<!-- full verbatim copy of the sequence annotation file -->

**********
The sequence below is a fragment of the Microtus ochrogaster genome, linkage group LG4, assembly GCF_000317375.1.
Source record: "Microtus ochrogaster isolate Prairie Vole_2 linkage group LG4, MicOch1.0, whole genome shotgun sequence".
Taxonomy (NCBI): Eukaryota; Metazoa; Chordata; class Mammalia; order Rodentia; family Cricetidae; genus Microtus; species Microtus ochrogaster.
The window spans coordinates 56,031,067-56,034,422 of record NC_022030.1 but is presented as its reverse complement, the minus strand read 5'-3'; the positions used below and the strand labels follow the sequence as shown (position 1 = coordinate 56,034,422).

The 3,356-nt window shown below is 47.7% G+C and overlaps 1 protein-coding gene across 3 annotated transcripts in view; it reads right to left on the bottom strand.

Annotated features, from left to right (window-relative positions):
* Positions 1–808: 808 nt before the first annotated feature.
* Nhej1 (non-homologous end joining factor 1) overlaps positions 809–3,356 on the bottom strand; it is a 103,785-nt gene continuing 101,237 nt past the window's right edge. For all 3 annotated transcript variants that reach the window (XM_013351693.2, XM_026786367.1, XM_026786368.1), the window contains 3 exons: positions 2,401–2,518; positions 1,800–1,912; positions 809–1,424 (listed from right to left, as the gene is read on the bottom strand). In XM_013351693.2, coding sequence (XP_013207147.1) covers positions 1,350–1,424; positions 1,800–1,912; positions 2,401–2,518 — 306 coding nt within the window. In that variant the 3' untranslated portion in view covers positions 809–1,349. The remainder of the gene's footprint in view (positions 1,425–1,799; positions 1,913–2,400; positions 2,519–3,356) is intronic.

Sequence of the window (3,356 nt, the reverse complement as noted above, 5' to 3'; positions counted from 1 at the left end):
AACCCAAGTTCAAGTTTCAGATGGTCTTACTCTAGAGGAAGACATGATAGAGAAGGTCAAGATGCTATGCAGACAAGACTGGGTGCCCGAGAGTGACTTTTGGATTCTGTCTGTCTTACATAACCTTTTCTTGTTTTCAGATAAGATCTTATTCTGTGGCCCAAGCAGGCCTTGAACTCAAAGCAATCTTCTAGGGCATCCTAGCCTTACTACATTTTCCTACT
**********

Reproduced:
The sequence below is a fragment of the Microtus ochrogaster genome, linkage group LG4, assembly GCF_000317375.1.
Source record: "Microtus ochrogaster isolate Prairie Vole_2 linkage group LG4, MicOch1.0, whole genome shotgun sequence".
Taxonomy (NCBI): Eukaryota; Metazoa; Chordata; class Mammalia; order Rodentia; family Cricetidae; genus Microtus; species Microtus ochrogaster.
The window spans coordinates 56,031,067-56,034,422 of record NC_022030.1 but is presented as its reverse complement, the minus strand read 5'-3'; the positions used below and the strand labels follow the sequence as shown (position 1 = coordinate 56,034,422).

The 3,356-nt window shown below is 47.7% G+C and overlaps 1 protein-coding gene across 3 annotated transcripts in view; it reads right to left on the bottom strand.

Annotated features, from left to right (window-relative positions):
* Positions 1–808: 808 nt before the first annotated feature.
* Nhej1 (non-homologous end joining factor 1) overlaps positions 809–3,356 on the bottom strand; it is a 103,785-nt gene continuing 101,237 nt past the window's right edge. For all 3 annotated transcript variants that reach the window (XM_013351693.2, XM_026786367.1, XM_026786368.1), the window contains 3 exons: positions 2,401–2,518; positions 1,800–1,912; positions 809–1,424 (listed from right to left, as the gene is read on the bottom strand). In XM_013351693.2, coding sequence (XP_013207147.1) covers positions 1,350–1,424; positions 1,800–1,912; positions 2,401–2,518 — 306 coding nt within the window. In that variant the 3' untranslated portion in view covers positions 809–1,349. The remainder of the gene's footprint in view (positions 1,425–1,799; positions 1,913–2,400; positions 2,519–3,356) is intronic.

Sequence of the window (3,356 nt, the reverse complement as noted above, 5' to 3'; positions counted from 1 at the left end):
AACCCAAGTTCAAGTTTCAGATGGTCTTACTCTAGAGGAAGACATGATAGAGAAGGTCAAGATGCTATGCAGACAAGACTGGGTGCCCGAGAGTGACTTTTGGATTCTGTCTGTCTTACATAACCTTTTCTTGTTTTCAGATAAGATCTTATTCTGTGGCCCAAGCAGGCCTTGAACTCAAAGCAATCTTCTAGGGCATCCTAGCCTTACTACATTTTCCTACT